Muggles' Guide to Harry Potter/Places/Hog's Head Inn
|Muggles' Guide to Harry Potter - Place
|Hog's Head Inn
|Hogsmeade Village side street
|after spoiler warning
|Harry Potter and the Philosopher's Stone
General Overview[edit | edit source]
The Hog's Head Inn is a "small, dingy" pub in the Village of Hogsmeade.
Extended Description[edit | edit source]
There are two pubs in Hogsmeade, one, the Three Broomsticks, which caters to the general population, and one which is mostly frequented by those living on the Wizarding outskirts. The Hog's Head is the latter. It is a much grimier place than the Three Broomsticks, and there are many fewer restrictions; Ron comments in Harry Potter and the Order of the Phoenix that he could probably buy a Firewhiskey there without being questioned about his age.
Many events occurring in the Hog's Head are apparently somewhat on the shady side.
- This pub is where Albus Dumbledore interviews Sybill Trelawney for the post of Divination Teacher, where she gives the prophecy about Harry, and is where that prophecy is overheard.
- It is in the Hog's Head that Hagrid joins a card game with a man who never lowers his hood, and "wins" a dragon's egg in Harry Potter and the Philosopher's Stone. Ron comments, on first seeing the inside of the place, that it is the sort of place where someone not lowering their hood would be understandable.
- The Hog's Head is home to the first meeting of Dumbledore's Army in Harry Potter and the Order of the Phoenix, and is where plans for that organization are overheard.
- The innkeeper of the Hog's Head is seen to consider purchasing probably stolen goods from Mundungus Fletcher in Harry Potter and the Half-Blood Prince
When Harry, Ron, and Hermione are nearly captured by Death Eaters in Harry Potter and the Deathly Hallows, it is the innkeeper at the Hog's Head who rescues them, pulling them into the bar and claiming to have cast the Patronus that the Death Eaters had seen. We overhear discussion then between the innkeeper and the Death Eaters where it is more than suggested that the reason the Hog's Head remains undisturbed by Death Eaters is because it provides a safe haven for their under-the-table dealings. We later learn that the Room of Requirement, called upon to provide food for Neville, had created a secret passage which terminated in an upstairs room at the Hog's Head.
Though never stated outright in the first six books, there are clues suggesting that Professor Dumbledore's brother, Aberforth, is the landlord at the Hog's Head. The author confirmed this on her web site, and stated it explicitly in Harry Potter and the Deathly Hallows.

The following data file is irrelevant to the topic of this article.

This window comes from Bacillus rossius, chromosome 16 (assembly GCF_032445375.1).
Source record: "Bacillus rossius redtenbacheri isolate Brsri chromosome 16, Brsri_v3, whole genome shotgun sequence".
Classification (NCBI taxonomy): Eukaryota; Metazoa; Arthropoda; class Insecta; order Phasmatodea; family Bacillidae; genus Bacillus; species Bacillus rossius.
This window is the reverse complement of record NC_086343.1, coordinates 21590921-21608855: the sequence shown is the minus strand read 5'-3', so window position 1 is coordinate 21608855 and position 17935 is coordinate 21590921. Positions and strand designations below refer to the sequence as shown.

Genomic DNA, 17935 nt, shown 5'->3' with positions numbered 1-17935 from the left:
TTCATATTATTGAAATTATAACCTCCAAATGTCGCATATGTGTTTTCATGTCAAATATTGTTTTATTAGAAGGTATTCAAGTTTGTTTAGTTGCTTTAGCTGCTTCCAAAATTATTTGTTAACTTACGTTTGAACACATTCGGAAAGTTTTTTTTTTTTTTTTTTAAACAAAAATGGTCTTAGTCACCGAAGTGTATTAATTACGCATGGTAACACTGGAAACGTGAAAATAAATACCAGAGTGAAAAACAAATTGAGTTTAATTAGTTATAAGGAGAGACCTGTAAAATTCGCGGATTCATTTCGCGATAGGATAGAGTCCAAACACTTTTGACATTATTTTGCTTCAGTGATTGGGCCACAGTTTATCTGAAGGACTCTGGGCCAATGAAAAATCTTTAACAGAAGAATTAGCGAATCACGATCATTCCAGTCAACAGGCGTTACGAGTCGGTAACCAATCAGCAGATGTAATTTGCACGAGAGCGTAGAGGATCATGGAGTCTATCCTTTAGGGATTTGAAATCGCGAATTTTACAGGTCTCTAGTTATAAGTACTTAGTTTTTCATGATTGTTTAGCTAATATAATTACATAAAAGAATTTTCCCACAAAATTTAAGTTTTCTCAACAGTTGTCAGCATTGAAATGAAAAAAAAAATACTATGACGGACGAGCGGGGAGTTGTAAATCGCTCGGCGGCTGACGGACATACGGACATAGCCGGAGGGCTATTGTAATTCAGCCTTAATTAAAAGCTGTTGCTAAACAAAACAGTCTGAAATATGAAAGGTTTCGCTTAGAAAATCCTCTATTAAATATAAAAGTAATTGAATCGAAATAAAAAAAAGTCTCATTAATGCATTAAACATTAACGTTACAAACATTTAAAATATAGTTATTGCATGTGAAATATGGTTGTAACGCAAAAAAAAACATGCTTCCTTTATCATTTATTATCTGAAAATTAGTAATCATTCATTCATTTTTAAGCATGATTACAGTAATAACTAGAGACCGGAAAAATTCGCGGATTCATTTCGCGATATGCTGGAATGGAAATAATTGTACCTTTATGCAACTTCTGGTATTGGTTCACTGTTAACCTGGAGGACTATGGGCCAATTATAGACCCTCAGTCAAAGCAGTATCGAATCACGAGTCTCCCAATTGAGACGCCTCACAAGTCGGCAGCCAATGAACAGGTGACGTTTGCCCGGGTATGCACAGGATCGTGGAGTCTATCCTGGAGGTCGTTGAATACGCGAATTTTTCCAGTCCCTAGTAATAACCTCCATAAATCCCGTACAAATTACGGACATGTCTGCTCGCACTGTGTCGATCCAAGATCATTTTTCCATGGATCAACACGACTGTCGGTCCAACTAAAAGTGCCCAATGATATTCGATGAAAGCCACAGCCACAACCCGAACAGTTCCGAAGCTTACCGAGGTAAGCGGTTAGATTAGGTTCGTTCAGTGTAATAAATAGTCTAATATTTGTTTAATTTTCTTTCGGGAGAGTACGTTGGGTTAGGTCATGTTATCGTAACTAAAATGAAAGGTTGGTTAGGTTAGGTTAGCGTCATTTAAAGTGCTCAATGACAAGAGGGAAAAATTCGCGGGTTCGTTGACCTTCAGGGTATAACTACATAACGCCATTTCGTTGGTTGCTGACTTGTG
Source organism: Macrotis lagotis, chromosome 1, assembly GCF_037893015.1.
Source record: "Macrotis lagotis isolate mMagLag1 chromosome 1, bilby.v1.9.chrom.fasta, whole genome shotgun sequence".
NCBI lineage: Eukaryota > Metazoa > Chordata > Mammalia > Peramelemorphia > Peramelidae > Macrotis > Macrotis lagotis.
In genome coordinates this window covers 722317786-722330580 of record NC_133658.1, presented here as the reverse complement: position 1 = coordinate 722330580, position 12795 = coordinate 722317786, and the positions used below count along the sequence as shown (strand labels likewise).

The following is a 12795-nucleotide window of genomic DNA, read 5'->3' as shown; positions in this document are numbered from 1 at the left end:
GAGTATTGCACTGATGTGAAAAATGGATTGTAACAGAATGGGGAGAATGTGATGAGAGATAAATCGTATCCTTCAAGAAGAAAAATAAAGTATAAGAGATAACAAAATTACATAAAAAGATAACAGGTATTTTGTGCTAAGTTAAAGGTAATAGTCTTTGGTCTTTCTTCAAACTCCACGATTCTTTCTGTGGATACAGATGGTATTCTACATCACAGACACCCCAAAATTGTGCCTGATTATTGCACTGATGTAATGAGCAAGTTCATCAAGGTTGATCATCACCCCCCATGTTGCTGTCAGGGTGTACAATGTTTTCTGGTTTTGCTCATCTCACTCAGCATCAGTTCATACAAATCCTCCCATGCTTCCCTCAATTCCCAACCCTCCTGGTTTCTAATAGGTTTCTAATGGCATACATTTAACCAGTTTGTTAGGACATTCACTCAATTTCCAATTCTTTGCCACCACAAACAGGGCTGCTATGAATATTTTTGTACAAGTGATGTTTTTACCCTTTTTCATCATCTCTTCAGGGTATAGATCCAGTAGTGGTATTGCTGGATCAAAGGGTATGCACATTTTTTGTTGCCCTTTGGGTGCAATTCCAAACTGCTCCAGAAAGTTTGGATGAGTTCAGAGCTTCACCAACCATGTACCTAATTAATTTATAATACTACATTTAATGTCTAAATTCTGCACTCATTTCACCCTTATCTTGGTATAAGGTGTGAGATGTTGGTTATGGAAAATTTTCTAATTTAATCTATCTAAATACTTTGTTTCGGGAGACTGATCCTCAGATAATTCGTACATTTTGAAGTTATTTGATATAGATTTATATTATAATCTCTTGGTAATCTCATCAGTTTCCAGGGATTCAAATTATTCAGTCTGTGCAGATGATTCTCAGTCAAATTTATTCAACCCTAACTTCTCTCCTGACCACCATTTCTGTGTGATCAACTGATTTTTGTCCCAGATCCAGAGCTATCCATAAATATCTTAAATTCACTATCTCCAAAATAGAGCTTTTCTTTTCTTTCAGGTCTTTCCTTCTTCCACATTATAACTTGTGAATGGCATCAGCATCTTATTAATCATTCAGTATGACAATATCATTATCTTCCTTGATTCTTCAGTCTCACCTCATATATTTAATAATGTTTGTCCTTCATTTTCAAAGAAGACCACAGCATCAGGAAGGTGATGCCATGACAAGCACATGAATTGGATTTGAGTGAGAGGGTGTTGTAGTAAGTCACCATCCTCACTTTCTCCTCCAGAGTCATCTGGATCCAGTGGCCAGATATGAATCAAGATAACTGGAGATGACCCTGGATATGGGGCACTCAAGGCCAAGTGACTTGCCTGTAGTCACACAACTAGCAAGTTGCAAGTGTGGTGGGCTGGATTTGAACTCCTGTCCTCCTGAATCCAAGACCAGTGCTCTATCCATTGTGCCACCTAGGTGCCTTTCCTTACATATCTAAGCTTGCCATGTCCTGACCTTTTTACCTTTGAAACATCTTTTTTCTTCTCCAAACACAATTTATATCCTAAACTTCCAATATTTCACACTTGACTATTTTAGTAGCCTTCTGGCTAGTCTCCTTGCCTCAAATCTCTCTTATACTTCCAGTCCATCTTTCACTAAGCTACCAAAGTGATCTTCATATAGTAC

Analysis[edit | edit source]
A major source of our understanding of the Wizarding world's seedy underbelly and the establishments its denizens typically frequent is Mundungus Fletcher, properly introduced in Harry Potter and the Order of the Phoenix. Before that, of course, we had learned of the places the underworld would frequent with our visit to Knockturn Alley. The Hog's Head Inn is another such establishment, though not as actively evil as much of what we have seen in Knockturn Alley. To a lesser extent, most pubs will attract some unsavory patrons; for instance in Harry Potter and the Prisoner of Azkaban, Harry thinks he notices a hag patronizing in The Leaky Cauldron.
The importance of this type of location to the story cannot be overlooked. In Harry Potter and the Order of the Phoenix, Harry needs some place away from the school and the malign influence of Professor Umbridge, where he can meet with other students to plan rebellion. While The Three Broomsticks serves this purpose usually, it is far too public for such a large group to gather without raising questions. The perceived lawlessness of the Hog's Head serves the purpose admirably, giving us also the opportunity to have Harry overheard by Willy Widdershins and Mundungus Fletcher, characters who have their own reasons for wanting to limit the spread of information about the meetings to only a very select few – those who will pay for the information, and those who are engaged in protecting Harry, respectively. It is this same lawlessness that will make the Hog's Head a safe haven for the Trio, even if only briefly, in the seventh book.
More to the point, the Hog's Head and its denizens fill a void far too often left in heroic fantasy. Always, there is a hero, and often forces arrayed on his side; always there is a villain, equally with forces of some sort; and there is a population of lesser characters to be oppressed or rescued. Many authors do not take much time to consider how the lesser characters live their lives when they are not being beaten down or lifted up. Here, with the Hog's Head and the character of Mundungus Fletcher, we see that the Wizarding world is not only made up of the Order, Death Eaters, and drones. There is a criminal class, who would be working around and under the laws of the land no matter which group promulgated them. Fletcher is, in this series, our archetypal petty grifter, and the Hog's Head his native environment – or it would be had he not been banned. The continuing existence of both Fletcher and the Hog's Head implies strongly that other instances of the underworld, both persons and places, exist. It is this attention to detail that brings the Wizarding world alive for us. If Mundungus and the Hog's Head were not part of the story, we likely would not miss them, but it would significantly weaken our belief in the story, as their absence would make the fictional world far less real for us.
Questions[edit | edit source]